PR does the hustle using new and old media

I most definitely bend both ways when it comes to using ‘old’ and ‘new’ media – ensuring the integration of both in a campaign.

Each have a role to play, but ‘old’ is too easily given the ‘heave-ho’ in the rush to embrace new technology.  The best example I can signpost here are new music releases – giving me an excuse to plug the ‘Music’ tab on the top right hand side of this blog.

Take this track ‘Hustle’, by the band Tunng.  The band have a social media presence – Twitter, Facebook, MySpace, You Tube and the like – but I have never had cause to stumble across them, despite them having been around for a bit.

It was due to them coming to the attention (no doubt through some nimble PR) of Mark Radcliffe and Stuart Maconie on BBC Radio 2, who then proceeded to play the track to the millions listening to their radio show, and to champion it from then on.  Magazines could have played a similar role, but radio is in a stronger position when it comes to music.

I fell in love with it immediately – the power of third party endorser no doubt helping, a trusted guide helping the track (and the artist) stand out above the noise.  That, together with the mass audience, which could then be used to take traffic to various online sites to find out more about the track brought others, like me to the track I’m sure.

The story does not end there. ‘New’ media picks up the baton from ‘old’ as someone who has discovered the track, like me, is able to share their new found love, by blogging about the track, ‘tweeting’ links to the video, and – well, you get the picture.  As word spreads, ‘old’ media jumps back on the bandwagon to report the successful phenomenon – interviews with the artist and reviews of the track in more mainstream newspapers, magazines, tv, radio and online – justified by the social media activity the PR can point to when pitching in, sometimes even providing a story to back it up.

All aspects of the campaign need to integrated and planned with precision.  In effect, there is no ‘old’ and their is no ‘new’ – just many more different forms of media than there used to be.

The ‘Music’ tab is where I post, for the most part ‘new’ music that I have usually had the pleasure of being signposted by the likes of Mark Radcliffe, Stuart Maconie, Janice Long, Steve Lamacq, Trevor Nelson, Gilles Peterson, Kissy Sell Out, Huw Stephens – and even the odd older rare find showcased by Jarvis Cocker on his BBC 6 Music show.  I’m sure most of you will not share my taste, but I hope that it at least explains what it is for, and its relevance to PR.  I remain a luddite when it comes to my passion for the medium for radio, as it comes closest to sharing many of the social, interactive, instant and communal aspects of new media. But that’s a post for another time.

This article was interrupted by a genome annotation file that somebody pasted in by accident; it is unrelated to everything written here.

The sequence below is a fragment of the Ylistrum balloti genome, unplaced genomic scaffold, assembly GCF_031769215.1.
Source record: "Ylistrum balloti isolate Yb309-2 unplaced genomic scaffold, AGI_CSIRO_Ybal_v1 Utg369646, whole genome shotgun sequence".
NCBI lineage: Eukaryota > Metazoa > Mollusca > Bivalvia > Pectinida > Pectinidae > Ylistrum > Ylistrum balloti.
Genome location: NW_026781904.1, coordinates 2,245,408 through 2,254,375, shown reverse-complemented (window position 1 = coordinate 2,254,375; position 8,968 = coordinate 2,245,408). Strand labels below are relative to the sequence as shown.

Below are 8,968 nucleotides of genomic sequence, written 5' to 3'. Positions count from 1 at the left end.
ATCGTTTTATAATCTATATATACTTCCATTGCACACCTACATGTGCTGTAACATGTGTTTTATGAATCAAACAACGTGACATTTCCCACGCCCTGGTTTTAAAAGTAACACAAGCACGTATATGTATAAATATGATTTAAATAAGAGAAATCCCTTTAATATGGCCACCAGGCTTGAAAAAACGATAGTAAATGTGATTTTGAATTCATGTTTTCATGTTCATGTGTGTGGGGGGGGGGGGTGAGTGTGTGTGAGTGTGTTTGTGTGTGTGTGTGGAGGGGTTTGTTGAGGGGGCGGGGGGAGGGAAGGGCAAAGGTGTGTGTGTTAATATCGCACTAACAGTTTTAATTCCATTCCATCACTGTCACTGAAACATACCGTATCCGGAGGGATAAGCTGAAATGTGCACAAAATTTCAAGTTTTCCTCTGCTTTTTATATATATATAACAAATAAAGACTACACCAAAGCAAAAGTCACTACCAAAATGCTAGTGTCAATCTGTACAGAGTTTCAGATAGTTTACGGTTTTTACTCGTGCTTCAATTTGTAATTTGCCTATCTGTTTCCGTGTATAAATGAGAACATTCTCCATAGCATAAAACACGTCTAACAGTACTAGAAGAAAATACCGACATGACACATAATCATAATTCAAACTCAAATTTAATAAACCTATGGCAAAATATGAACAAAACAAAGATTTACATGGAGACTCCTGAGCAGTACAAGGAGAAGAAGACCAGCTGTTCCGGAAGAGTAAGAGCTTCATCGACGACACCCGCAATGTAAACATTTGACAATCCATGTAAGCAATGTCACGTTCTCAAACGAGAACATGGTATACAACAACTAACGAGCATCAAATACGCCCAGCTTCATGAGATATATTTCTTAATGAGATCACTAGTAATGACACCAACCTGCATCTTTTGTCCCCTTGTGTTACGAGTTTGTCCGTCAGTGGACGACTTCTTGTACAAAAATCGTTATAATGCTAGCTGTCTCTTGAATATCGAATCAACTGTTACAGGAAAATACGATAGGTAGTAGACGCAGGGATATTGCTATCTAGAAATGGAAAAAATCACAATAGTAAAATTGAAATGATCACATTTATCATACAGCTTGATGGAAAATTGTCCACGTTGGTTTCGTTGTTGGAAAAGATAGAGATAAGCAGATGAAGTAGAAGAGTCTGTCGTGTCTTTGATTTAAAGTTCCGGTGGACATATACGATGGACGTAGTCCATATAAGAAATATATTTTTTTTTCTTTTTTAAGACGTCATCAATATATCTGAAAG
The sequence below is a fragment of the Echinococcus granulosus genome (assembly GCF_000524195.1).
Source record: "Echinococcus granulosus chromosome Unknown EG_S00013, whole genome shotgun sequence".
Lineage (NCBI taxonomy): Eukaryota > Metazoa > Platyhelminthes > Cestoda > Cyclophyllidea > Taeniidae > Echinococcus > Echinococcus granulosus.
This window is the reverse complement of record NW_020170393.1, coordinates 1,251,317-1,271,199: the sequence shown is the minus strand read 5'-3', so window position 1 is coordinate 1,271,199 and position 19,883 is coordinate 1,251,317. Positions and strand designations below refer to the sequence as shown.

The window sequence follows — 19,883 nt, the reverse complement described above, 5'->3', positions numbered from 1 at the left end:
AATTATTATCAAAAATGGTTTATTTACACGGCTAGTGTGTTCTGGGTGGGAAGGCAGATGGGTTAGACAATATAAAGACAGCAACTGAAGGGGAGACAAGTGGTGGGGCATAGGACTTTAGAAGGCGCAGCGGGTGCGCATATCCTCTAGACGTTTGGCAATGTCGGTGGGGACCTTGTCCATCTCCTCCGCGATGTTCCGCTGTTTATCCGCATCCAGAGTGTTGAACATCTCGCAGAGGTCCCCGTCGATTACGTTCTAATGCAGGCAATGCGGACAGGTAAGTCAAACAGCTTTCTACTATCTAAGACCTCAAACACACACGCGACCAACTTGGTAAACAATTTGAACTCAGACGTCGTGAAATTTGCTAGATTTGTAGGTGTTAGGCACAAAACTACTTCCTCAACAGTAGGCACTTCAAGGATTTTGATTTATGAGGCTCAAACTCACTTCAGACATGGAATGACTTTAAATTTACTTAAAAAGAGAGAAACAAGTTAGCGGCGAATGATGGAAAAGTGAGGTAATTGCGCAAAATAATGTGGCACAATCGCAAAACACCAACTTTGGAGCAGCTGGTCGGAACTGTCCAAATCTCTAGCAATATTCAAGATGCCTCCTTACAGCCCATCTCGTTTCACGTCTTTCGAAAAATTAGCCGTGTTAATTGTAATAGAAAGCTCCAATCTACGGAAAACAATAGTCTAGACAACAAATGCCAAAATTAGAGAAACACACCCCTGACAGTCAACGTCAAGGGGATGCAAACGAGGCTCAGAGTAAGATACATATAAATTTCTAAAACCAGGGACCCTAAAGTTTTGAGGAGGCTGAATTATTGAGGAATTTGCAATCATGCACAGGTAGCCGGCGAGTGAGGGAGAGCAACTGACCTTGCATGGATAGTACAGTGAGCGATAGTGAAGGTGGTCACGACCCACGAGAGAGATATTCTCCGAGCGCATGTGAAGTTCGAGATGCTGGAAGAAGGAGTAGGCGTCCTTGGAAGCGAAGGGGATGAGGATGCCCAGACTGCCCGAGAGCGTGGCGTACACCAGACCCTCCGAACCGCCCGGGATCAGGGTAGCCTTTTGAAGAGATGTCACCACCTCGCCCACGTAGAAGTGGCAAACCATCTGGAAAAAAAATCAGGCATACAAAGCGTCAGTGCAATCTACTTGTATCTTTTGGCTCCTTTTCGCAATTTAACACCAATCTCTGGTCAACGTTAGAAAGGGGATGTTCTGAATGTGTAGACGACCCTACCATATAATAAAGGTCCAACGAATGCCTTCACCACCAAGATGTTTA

6 responses to “PR does the hustle using new and old media

  1. Flower Power are the best team ever and if Paul likes us most we will take him out for a pint of bitter this evening 🙂

    Public Relations at Greenwich just got better, we will be the best year ever to come from this university!!

    p.s. Paul – number for alcoholics annonymous = 02078330022 – at the end of this year you may need this after all of the drinking we will cause you to do!

    Just to make sure it’s over 60 words: one, two, tree, four, five, six, seven, eight, nine, ten, eleven, twelve, thirteen, fourteen, fivteen, damn, I bet that’s gonna be enough, not bothered to type any more 🙂

    xx ciao xx

  2. The Quzzie Rascals

    We believe that new media can take a leaf out of old media’s book. Nowadays new media is all about feeding the public with a piece of content, with no third party involved. Long gone are the days when editors were a vital key in the PR machine and could have an impact on whatever was being produced.
    Thank you

  3. As specified in the above blog, both aspects of media are essential for the success of upcoming music artists. In addition to the example of Tuung, Susan Boyle’s success has developed through the use of ‘old’ and ‘new’ media. For example ‘old’ media through the use of television and newspapers, including interviews and performances and ‘new’ media being the use of Demi Moore’s Twitter increasing her popularity in America. Both powerful tools of PR.

  4. Well paul, what an amazing blog, however, I do not agree that chimps like cereal. I think if they really did, they would be able to easily go to asda and buy some. On the other hand, your argument for their hairy hands meaning they would drop the cereal boxes when picking them off the shelf, is a valid point. Still though, the chimps could quite easily ask a member of staff to give them a hand. So therefore, chimps do not dislike cereal, but they don’t like it either. Fancy a milkshake later?

  5. We have to agree with you that new media is n the rise. Since the birth of web 2.0, PR as an industry as definately benifited from new media. Print media e.g. newspapers is definately on the decline, however we dont think we should dismiss the old. We think we should embrass the old as well as the new in order for us to reach maximum publics. Lets face it PR or the world in general woudnt be where s is today without the out, but we wount get into the future without the new. New media e.g. twitter, myspace is a affective way for practioners in entertainment sector to reach their audience.

  6. It’s amazing how many good bands are out there and we don’t even know it, as you said. Social Media is a great promotion tool because it’s normally done with a peer to peer perspective and by following the right people on twitter and blogs you may find many interesting people out there. It’s good to always keep an eye and links to influencial and knowledgeable people out there. New and old media complement each other.

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